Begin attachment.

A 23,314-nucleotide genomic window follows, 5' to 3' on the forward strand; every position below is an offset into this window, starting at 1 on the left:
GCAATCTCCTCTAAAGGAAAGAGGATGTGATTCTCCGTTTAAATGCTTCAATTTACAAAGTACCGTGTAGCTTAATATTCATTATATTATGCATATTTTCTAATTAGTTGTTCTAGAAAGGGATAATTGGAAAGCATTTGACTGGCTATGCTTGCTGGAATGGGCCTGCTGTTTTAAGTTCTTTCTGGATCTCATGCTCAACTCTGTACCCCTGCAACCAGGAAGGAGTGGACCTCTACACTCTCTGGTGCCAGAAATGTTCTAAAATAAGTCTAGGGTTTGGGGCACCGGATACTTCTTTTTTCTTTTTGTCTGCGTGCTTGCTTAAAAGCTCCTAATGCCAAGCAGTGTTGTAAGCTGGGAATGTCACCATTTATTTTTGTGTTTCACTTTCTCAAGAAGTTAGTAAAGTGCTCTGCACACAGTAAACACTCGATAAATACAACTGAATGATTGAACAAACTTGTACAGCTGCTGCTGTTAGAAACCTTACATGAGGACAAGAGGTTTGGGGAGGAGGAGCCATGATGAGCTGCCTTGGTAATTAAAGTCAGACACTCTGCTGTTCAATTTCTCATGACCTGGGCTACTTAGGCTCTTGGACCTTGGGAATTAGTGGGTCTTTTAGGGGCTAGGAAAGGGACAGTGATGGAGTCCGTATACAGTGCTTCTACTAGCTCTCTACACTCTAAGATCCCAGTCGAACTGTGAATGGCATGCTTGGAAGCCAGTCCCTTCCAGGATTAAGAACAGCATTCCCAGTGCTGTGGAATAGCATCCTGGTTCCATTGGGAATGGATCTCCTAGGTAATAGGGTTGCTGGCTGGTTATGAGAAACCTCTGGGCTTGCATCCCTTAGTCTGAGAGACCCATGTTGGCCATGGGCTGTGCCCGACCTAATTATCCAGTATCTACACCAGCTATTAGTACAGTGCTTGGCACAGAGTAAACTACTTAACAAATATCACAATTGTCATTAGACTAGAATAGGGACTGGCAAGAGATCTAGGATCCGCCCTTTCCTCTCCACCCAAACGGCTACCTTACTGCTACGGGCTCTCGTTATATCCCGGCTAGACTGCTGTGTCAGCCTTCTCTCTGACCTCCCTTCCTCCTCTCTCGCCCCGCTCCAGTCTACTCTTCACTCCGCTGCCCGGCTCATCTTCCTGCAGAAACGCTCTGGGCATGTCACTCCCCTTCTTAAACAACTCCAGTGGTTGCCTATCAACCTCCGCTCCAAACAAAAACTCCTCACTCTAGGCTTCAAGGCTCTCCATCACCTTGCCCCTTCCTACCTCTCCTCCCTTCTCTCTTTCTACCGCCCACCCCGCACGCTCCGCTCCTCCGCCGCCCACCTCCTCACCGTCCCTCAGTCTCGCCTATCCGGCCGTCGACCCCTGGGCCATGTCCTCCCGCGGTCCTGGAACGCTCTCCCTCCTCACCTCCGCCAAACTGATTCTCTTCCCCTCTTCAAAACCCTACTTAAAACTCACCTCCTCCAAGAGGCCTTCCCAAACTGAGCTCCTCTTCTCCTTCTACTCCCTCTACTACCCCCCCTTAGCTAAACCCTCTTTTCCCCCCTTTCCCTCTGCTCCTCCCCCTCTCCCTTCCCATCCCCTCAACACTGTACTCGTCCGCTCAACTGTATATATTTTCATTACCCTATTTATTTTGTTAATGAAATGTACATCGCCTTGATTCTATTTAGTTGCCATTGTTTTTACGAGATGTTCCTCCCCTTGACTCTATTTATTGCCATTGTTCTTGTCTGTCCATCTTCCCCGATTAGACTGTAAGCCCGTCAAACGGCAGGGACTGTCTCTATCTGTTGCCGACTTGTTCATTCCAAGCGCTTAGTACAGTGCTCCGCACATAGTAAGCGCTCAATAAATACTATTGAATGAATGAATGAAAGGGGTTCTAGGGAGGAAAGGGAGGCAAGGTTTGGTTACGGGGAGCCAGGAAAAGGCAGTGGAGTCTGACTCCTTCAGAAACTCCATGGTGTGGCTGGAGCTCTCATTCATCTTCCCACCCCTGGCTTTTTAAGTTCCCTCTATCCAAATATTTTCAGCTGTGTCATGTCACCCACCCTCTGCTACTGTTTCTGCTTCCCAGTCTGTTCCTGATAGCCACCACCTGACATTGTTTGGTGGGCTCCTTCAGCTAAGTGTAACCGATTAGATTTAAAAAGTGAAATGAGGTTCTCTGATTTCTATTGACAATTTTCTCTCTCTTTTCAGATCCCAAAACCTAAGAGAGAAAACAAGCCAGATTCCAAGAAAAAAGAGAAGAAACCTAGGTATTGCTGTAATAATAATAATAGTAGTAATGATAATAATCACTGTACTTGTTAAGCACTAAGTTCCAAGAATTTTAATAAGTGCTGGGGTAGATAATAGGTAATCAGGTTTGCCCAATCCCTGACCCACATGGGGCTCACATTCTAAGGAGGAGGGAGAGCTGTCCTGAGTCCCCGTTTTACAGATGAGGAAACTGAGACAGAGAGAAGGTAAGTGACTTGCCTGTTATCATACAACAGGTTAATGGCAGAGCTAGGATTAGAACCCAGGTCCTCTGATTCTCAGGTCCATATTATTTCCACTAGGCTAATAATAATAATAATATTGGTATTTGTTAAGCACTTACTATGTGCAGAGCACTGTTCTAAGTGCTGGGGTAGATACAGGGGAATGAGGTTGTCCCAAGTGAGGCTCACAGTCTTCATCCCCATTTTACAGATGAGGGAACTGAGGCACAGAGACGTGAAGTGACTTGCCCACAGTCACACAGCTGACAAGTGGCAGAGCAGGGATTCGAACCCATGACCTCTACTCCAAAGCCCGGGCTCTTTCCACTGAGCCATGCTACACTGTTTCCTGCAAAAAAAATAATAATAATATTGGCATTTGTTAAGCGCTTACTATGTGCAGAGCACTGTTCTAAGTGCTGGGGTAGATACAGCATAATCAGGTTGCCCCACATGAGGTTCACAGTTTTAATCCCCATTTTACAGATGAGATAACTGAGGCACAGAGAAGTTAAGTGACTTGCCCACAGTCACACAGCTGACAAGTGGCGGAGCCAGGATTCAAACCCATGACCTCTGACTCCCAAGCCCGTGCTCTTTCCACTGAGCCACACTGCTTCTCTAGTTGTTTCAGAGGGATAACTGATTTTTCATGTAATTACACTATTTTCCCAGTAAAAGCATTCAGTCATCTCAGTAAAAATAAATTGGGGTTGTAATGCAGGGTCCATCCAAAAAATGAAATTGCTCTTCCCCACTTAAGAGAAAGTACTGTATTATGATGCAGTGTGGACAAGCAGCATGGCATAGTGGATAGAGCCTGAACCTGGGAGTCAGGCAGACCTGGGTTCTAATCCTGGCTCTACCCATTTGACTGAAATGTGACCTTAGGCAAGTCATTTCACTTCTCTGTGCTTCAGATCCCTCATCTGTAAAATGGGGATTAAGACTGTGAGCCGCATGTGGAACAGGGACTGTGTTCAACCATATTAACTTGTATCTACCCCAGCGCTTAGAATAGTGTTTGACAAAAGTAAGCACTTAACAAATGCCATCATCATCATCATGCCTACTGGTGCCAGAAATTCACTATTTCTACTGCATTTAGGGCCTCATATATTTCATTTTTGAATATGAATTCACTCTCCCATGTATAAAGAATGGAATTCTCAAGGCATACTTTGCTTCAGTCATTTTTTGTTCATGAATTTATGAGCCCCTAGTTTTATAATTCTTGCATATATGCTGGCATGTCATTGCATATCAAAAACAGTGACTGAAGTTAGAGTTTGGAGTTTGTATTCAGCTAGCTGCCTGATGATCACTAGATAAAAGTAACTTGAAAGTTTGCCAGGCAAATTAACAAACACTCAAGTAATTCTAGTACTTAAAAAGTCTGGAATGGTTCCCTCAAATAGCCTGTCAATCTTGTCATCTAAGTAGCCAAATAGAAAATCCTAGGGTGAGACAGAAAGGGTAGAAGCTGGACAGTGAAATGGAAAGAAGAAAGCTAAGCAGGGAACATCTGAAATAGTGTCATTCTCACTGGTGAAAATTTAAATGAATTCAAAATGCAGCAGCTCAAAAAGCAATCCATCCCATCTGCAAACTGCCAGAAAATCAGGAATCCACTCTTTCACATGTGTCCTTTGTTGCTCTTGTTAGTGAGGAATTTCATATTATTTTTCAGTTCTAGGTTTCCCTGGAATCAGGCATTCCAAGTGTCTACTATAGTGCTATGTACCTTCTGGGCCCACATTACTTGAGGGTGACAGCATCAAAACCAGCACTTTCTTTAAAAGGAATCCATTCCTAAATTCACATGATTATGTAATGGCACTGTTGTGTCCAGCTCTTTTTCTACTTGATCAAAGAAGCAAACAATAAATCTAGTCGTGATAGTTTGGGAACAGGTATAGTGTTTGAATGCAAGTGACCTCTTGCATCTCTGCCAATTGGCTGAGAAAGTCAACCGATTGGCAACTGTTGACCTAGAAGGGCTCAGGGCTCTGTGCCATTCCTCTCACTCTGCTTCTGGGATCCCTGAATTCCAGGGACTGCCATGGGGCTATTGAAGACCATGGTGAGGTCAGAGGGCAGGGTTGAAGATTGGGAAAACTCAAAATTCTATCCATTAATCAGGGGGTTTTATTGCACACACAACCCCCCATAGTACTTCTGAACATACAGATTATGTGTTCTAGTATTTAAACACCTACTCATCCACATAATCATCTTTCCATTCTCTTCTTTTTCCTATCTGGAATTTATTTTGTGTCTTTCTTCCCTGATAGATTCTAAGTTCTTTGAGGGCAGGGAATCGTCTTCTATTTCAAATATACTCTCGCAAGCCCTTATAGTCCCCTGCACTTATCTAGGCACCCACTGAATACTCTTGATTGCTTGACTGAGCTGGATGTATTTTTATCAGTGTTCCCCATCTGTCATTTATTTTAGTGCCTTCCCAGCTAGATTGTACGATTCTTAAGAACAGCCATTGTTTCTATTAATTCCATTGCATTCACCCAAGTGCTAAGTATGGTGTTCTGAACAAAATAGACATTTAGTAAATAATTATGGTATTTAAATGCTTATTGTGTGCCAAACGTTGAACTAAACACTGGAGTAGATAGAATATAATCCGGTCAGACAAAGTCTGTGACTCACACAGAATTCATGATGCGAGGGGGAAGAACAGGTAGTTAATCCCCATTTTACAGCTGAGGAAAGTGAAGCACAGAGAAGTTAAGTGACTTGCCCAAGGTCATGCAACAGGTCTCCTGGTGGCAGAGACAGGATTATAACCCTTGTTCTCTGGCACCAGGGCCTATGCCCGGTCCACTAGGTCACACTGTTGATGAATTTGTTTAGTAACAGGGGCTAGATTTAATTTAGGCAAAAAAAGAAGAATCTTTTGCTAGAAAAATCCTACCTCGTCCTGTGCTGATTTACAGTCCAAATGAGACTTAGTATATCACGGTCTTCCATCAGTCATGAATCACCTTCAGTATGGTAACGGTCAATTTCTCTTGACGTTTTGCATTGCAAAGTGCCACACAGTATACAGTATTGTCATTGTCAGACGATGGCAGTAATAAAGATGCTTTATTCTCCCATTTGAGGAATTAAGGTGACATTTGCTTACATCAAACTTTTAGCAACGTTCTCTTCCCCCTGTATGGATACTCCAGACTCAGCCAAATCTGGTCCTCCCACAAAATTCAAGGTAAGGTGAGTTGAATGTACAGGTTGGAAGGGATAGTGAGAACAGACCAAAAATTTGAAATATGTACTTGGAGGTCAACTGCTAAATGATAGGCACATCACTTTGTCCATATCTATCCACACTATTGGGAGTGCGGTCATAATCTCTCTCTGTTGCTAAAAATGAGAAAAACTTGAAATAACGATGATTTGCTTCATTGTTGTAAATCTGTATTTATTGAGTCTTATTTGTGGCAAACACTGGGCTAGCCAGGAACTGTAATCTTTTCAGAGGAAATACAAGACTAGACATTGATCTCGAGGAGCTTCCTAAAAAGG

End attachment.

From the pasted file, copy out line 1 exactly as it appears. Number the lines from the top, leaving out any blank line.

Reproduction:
A 23,314-nucleotide genomic window follows, 5' to 3' on the forward strand; every position below is an offset into this window, starting at 1 on the left: